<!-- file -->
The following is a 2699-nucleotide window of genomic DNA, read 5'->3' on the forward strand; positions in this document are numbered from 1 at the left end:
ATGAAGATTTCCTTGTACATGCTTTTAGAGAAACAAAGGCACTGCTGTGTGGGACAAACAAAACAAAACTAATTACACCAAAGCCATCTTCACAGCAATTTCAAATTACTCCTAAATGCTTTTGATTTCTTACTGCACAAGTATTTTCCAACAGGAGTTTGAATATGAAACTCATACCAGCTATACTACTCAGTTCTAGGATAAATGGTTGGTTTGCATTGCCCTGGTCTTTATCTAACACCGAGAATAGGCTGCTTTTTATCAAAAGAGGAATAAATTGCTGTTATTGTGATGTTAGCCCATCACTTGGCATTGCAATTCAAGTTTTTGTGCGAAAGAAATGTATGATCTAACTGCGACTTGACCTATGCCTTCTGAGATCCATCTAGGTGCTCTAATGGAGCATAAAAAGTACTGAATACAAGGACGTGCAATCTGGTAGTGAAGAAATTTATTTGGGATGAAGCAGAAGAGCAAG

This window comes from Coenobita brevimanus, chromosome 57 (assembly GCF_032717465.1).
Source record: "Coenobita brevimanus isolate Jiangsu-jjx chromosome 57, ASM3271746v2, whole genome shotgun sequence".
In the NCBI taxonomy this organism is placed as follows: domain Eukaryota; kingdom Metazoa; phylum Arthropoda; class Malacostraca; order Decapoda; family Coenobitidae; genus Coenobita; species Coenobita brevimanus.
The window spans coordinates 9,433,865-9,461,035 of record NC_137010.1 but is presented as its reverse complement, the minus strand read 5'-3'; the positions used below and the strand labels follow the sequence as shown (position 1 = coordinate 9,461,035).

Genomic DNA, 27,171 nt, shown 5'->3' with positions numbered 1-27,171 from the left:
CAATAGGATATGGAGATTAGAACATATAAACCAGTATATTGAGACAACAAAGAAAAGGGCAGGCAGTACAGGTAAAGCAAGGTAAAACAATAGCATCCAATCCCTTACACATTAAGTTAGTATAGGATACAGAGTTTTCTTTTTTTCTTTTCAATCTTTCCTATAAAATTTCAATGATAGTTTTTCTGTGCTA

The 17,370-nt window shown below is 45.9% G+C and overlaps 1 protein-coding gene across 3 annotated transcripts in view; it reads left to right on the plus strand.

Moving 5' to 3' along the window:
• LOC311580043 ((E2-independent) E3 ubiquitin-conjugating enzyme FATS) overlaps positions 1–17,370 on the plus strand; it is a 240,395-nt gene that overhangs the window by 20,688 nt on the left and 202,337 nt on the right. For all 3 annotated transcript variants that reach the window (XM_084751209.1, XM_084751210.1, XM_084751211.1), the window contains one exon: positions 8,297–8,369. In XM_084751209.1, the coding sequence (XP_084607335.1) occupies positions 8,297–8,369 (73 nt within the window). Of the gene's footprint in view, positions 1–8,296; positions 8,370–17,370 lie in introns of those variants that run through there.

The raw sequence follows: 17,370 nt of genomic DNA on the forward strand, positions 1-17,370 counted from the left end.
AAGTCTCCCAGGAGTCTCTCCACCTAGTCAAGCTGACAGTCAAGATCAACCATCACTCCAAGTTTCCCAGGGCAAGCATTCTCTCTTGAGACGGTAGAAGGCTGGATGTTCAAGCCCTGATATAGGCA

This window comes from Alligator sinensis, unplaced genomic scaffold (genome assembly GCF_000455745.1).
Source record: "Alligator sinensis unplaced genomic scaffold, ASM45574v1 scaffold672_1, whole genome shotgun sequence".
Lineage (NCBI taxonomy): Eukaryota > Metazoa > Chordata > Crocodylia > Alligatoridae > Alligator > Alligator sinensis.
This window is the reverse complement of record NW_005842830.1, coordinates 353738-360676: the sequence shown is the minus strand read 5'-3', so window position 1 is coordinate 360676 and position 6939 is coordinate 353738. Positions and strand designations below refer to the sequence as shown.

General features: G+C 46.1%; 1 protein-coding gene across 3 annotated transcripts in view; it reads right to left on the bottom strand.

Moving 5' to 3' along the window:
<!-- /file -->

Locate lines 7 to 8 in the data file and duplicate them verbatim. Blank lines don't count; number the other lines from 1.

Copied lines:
Genomic DNA, 27,171 nt, shown 5'->3' with positions numbered 1-27,171 from the left:
CAATAGGATATGGAGATTAGAACATATAAACCAGTATATTGAGACAACAAAGAAAAGGGCAGGCAGTACAGGTAAAGCAAGGTAAAACAATAGCATCCAATCCCTTACACATTAAGTTAGTATAGGATACAGAGTTTTCTTTTTTTCTTTTCAATCTTTCCTATAAAATTTCAATGATAGTTTTTCTGTGCTA